WASHINGTON — A United Launch Alliance Delta 4 Heavy rocket carrying a National Reconnaissance Office classified spy satellite remains on the ground after a mission abort Aug. 29 during the ignition sequence before the planned 3:28 a.m. Eastern liftoff.
The launch of NROL-44 was aborted three seconds before the rocket was to lift off from Space Launch Complex-37 at Cape Canaveral Air Force Station in Florida.
The automatic abort was triggered by a hot fire after the Delta 4 Heavy’s three engines appeared to ignite but then shut off. ULA CEO Tory Bruno said on Twitter that the cause “appears to have been in the ground system.” He said the abort system “functioned as intended to protect the vehicle and payload.”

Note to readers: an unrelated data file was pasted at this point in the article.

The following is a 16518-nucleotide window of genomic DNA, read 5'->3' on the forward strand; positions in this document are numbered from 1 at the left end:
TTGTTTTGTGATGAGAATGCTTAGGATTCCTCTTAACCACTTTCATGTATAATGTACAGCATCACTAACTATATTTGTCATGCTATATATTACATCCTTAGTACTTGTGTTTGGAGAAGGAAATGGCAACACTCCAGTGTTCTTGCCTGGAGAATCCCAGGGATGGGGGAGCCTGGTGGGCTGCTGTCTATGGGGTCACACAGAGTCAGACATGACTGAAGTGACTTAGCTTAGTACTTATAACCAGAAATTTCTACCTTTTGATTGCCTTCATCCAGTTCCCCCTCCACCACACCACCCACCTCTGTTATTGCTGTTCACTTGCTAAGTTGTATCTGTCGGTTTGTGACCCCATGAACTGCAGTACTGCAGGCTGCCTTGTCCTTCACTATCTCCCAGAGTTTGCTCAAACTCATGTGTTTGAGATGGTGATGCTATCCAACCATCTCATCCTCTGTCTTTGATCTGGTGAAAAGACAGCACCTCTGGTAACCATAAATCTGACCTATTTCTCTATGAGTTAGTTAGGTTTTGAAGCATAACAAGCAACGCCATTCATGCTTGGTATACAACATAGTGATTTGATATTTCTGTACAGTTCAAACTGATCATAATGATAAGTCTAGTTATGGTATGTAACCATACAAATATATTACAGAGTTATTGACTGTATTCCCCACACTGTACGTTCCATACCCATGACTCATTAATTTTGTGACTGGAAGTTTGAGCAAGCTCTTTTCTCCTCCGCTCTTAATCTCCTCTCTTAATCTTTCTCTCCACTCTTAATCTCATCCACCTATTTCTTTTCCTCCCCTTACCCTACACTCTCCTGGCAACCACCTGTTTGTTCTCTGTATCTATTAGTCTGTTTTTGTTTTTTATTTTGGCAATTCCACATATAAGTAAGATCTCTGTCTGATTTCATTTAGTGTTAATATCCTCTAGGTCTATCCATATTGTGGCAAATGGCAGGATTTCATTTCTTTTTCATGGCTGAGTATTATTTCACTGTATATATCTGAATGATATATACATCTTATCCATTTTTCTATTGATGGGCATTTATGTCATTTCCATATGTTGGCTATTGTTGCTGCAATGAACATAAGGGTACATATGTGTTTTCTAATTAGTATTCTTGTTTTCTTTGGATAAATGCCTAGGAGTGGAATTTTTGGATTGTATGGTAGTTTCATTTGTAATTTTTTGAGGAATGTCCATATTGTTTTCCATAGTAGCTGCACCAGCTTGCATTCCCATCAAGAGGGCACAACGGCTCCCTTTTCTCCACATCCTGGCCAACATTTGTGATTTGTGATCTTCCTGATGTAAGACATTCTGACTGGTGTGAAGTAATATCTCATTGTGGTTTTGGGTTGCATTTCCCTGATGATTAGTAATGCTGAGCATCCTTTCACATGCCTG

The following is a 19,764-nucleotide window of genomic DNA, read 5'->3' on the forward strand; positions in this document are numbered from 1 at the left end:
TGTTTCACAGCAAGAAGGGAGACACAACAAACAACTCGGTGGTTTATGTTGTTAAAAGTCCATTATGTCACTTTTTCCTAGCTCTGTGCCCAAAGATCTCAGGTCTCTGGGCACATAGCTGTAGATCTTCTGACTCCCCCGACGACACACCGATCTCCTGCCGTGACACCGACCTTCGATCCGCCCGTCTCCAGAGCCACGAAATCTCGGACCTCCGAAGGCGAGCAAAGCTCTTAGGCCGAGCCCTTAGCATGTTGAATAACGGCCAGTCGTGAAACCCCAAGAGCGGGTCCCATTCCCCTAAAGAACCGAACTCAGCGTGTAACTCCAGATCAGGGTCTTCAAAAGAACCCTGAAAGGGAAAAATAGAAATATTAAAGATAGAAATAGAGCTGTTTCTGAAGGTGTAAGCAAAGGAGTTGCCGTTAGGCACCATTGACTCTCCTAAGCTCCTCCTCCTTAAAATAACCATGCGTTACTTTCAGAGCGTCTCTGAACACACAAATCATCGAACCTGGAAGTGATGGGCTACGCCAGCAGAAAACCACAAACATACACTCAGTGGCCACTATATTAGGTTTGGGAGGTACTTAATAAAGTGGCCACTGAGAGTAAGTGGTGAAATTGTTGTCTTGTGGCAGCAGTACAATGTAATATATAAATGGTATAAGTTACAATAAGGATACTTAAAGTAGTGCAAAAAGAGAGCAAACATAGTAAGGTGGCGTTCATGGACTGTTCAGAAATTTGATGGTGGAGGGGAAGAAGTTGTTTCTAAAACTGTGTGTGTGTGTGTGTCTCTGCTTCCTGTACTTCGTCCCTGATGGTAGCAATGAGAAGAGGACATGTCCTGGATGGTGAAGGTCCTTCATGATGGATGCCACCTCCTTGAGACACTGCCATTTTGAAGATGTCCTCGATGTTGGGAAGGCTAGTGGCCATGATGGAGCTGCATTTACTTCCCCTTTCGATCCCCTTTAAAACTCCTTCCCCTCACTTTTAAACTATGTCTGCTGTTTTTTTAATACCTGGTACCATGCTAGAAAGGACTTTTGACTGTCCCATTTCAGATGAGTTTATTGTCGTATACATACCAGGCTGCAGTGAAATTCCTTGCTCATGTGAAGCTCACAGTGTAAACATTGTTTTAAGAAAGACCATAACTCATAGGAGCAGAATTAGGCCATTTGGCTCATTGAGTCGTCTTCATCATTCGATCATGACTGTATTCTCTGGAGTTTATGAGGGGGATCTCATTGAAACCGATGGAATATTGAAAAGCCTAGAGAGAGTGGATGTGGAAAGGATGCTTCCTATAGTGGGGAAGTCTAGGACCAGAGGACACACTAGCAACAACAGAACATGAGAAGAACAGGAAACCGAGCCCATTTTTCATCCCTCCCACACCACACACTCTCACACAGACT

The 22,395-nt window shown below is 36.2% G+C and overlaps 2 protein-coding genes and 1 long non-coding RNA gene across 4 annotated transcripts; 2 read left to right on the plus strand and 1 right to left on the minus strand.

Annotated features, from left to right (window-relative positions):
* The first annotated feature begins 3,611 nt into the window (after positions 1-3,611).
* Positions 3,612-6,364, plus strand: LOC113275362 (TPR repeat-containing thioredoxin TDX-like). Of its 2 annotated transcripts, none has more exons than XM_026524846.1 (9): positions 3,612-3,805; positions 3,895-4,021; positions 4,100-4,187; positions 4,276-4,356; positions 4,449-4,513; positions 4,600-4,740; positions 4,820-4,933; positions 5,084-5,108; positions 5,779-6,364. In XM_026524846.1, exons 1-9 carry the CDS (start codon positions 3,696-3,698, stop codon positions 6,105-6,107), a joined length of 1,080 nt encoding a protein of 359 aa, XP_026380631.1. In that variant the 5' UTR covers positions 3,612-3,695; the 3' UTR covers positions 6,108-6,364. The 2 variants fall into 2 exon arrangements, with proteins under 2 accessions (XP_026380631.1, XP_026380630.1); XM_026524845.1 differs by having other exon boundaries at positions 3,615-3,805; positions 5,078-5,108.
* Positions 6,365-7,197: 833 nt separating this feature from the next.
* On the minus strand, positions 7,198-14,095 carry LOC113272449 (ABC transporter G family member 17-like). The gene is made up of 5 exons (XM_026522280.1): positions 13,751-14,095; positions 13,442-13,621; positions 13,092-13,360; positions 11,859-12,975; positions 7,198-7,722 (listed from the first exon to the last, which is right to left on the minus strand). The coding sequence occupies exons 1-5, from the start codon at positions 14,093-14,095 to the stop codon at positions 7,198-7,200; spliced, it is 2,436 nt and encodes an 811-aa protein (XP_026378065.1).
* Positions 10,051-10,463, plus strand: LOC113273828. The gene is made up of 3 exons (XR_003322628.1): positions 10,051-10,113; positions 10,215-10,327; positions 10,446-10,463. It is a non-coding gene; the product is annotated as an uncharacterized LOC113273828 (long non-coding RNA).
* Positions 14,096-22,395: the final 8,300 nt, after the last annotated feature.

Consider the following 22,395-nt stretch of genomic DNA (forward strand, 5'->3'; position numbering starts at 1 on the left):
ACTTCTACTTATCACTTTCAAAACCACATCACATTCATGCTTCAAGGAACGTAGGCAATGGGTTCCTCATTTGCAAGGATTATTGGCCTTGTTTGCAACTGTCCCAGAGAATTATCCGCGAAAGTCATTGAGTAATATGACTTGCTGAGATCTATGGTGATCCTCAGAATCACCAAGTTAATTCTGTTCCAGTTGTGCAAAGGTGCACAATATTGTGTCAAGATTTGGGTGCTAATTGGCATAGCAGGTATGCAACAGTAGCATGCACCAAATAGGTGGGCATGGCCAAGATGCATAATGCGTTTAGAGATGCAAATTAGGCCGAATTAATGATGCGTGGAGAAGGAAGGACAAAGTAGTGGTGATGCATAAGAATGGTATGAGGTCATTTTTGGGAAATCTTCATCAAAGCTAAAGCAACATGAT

ULA said in a statement it is “reviewing all data and will determine the path forward.” Another launch attempt won’t happen for at least seven days.
This was the third launch attempt in as many days after two scrubs — one on Aug. 26 due to customer request and one on Aug. 27 resulting from a technical problem with the ground pneumatics control system.
The Aug. 29 launch originally had been scheduled at 2:04 a.m. but was delayed by a thermal anomaly due to a lower than expected temperature in one of the rocket’s compartments.